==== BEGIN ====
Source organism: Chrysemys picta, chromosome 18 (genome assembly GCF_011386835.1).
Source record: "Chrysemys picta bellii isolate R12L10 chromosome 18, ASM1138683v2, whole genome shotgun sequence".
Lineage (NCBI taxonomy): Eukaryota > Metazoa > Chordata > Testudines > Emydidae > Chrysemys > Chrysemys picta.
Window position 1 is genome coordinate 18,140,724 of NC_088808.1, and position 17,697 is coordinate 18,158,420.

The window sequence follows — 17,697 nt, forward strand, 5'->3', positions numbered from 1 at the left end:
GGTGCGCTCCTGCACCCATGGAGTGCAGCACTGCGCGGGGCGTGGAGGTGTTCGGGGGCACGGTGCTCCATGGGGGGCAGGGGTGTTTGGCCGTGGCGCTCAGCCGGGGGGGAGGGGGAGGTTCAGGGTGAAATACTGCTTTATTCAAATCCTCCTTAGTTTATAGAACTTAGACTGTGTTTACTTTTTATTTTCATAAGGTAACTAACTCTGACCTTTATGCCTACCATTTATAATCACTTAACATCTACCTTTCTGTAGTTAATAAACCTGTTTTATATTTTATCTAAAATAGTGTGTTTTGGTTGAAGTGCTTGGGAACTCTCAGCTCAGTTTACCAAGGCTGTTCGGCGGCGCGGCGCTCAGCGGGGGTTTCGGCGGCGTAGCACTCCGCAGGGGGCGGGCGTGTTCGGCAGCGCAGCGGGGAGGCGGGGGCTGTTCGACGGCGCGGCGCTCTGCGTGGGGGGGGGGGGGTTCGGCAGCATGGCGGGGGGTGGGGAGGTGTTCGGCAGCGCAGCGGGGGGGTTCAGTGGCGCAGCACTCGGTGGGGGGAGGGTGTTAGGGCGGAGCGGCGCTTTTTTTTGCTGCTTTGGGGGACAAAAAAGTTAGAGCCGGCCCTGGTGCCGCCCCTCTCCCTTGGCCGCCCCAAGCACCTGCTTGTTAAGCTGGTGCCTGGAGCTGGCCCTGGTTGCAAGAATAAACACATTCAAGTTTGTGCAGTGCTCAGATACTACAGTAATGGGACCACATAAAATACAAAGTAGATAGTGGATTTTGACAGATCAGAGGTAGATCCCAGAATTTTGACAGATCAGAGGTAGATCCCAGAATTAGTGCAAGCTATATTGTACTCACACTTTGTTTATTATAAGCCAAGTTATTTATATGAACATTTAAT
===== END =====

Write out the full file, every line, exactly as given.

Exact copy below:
Source organism: Chrysemys picta, chromosome 18 (genome assembly GCF_011386835.1).
Source record: "Chrysemys picta bellii isolate R12L10 chromosome 18, ASM1138683v2, whole genome shotgun sequence".
Lineage (NCBI taxonomy): Eukaryota > Metazoa > Chordata > Testudines > Emydidae > Chrysemys > Chrysemys picta.
Window position 1 is genome coordinate 18,140,724 of NC_088808.1, and position 17,697 is coordinate 18,158,420.

The window sequence follows — 17,697 nt, forward strand, 5'->3', positions numbered from 1 at the left end:
GGTGCGCTCCTGCACCCATGGAGTGCAGCACTGCGCGGGGCGTGGAGGTGTTCGGGGGCACGGTGCTCCATGGGGGGCAGGGGTGTTTGGCCGTGGCGCTCAGCCGGGGGGGAGGGGGAGGTTCAGGGTGAAATACTGCTTTATTCAAATCCTCCTTAGTTTATAGAACTTAGACTGTGTTTACTTTTTATTTTCATAAGGTAACTAACTCTGACCTTTATGCCTACCATTTATAATCACTTAACATCTACCTTTCTGTAGTTAATAAACCTGTTTTATATTTTATCTAAAATAGTGTGTTTTGGTTGAAGTGCTTGGGAACTCTCAGCTCAGTTTACCAAGGCTGTTCGGCGGCGCGGCGCTCAGCGGGGGTTTCGGCGGCGTAGCACTCCGCAGGGGGCGGGCGTGTTCGGCAGCGCAGCGGGGAGGCGGGGGCTGTTCGACGGCGCGGCGCTCTGCGTGGGGGGGGGGGGGTTCGGCAGCATGGCGGGGGGTGGGGAGGTGTTCGGCAGCGCAGCGGGGGGGTTCAGTGGCGCAGCACTCGGTGGGGGGAGGGTGTTAGGGCGGAGCGGCGCTTTTTTTTGCTGCTTTGGGGGACAAAAAAGTTAGAGCCGGCCCTGGTGCCGCCCCTCTCCCTTGGCCGCCCCAAGCACCTGCTTGTTAAGCTGGTGCCTGGAGCTGGCCCTGGTTGCAAGAATAAACACATTCAAGTTTGTGCAGTGCTCAGATACTACAGTAATGGGACCACATAAAATACAAAGTAGATAGTGGATTTTGACAGATCAGAGGTAGATCCCAGAATTTTGACAGATCAGAGGTAGATCCCAGAATTAGTGCAAGCTATATTGTACTCACACTTTGTTTATTATAAGCCAAGTTATTTATATGAACATTTAAT